Dr. Kathleen Yaremchuk of Michigan’s Henry Ford Health System, “shook up the relationship with sales representatives when she helped implement a program requiring certification of pharmaceutical sales reps that also “banned gifts, free drug samples and free food from the system's seven hospitals and 27 medical centers.”
The Henry Ford Health System is one of the first organizations to have implemented such a program.
Dr. Yaremchuk calls it “our influence-free policy.” Its objectives are, “to increase medical professionalism, to improve patient safety, to free up physician time and to reduce prescription costs.”
“At lunch time we would have all kinds of vendors lining up to bring food in for physicians and staff,” Yaremchuk said. “You would have patients waiting and someone from a pharmaceutical company would get ushered into the back with the food. It was a clear attempt to influence people who were writing prescriptions.”
Today, reps meeting with Henry Ford Health System doctors must have had completed Ford’s certification program. Certification classes include, “privacy policies, health safety procedures and confidentiality issues.” Additionally, when visiting a surgical department reps are required to wear black scrubs rather than the green worn by medical staff.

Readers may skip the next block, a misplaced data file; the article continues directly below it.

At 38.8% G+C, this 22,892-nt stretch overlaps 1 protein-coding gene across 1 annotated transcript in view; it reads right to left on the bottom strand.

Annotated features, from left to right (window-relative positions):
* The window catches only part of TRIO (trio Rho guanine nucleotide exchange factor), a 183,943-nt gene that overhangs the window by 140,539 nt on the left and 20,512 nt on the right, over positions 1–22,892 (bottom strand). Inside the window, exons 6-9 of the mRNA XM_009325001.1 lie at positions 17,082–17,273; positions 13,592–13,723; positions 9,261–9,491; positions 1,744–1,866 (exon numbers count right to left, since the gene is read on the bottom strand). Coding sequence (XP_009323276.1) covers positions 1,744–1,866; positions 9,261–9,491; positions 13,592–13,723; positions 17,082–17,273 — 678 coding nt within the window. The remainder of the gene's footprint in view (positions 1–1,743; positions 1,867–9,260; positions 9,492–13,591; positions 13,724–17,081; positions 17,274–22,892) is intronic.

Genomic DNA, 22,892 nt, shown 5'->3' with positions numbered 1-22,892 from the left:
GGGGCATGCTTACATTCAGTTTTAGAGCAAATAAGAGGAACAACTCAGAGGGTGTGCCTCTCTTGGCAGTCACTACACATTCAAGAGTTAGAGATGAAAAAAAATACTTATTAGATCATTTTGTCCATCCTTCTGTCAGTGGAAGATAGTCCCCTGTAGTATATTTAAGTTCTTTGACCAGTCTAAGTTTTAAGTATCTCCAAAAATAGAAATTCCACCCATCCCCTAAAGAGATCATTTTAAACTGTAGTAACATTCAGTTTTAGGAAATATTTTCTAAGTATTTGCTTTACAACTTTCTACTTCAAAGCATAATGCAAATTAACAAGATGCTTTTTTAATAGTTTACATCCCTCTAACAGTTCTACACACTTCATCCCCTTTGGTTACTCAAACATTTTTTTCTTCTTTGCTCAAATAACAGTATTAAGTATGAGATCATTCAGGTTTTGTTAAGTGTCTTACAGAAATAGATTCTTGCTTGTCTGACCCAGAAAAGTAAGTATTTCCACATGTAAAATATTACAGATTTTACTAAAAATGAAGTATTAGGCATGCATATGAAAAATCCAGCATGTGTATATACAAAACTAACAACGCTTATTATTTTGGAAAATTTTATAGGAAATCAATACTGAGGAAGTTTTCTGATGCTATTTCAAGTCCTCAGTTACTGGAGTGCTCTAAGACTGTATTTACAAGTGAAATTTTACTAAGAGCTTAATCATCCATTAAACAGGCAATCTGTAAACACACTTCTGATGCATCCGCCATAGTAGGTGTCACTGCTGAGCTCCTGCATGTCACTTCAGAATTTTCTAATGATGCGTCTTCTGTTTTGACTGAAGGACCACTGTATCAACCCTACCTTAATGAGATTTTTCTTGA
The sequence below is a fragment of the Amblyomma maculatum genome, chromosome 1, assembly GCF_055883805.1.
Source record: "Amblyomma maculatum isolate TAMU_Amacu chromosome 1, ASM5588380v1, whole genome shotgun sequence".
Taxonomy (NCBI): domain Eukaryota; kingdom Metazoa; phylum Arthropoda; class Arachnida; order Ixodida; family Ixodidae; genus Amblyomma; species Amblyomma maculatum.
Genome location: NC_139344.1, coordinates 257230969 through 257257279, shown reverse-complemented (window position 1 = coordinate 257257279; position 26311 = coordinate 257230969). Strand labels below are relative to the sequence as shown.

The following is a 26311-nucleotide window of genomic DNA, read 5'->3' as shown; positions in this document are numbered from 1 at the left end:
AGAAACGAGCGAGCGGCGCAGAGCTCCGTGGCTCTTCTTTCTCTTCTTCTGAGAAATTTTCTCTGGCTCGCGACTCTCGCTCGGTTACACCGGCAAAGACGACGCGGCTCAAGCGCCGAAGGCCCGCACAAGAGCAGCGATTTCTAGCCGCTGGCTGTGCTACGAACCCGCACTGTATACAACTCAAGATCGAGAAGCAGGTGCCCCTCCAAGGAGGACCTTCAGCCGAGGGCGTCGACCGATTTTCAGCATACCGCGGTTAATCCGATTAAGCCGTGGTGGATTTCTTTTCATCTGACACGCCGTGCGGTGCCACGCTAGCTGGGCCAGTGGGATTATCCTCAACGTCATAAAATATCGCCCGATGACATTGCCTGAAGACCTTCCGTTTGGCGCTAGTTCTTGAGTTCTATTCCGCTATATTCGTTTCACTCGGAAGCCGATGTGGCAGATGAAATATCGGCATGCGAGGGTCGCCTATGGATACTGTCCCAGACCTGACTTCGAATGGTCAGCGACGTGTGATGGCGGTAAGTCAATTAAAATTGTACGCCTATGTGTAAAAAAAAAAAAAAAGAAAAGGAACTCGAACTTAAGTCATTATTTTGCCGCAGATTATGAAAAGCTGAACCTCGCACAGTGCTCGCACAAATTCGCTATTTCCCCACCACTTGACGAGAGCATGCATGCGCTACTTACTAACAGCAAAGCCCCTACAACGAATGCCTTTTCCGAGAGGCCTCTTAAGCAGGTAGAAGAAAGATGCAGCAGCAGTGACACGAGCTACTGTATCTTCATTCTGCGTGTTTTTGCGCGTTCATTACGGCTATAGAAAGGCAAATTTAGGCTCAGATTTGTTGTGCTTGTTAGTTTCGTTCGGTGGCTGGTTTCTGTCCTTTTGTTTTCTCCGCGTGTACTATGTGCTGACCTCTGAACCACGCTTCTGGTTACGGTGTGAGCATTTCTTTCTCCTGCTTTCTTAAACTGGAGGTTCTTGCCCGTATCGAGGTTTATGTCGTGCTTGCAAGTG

Although some physicians and staff miss the freebies, small vendors feel the policy offers a level playing field:
“Some were positive because it leveled the playing field for the smaller companies that didn't have a big budget for pizza and inviting people out to dinner.”
The Henry Ford Health System has benefited from their policy. The company estimates a savings of $10 million a year due to its reduced use of brand name drugs and increased use of generics. Additionally, doctors are not interrupted by sales reps. Under the new policy, certified representatives must make appointments via an Internet registration system, the request has to be made at least five days in advance, and appointments are limited to 15 minutes. A “do not call” list has also been instituted.
Dr. Yaremchuk points out:
"At 15 minutes for each appointment, the policy has saved the health system lots of work time: eight full-time equivalents of physician time per year.”
It appears that the Henry Ford Health System policy would help cut the cost of health care nation-wide, while curtailing influence peddling. What are your thoughts?
For the full story see: http://www.crainsdetroit.com/article/20090809/AWARDS/308099992/1166, 8/10/09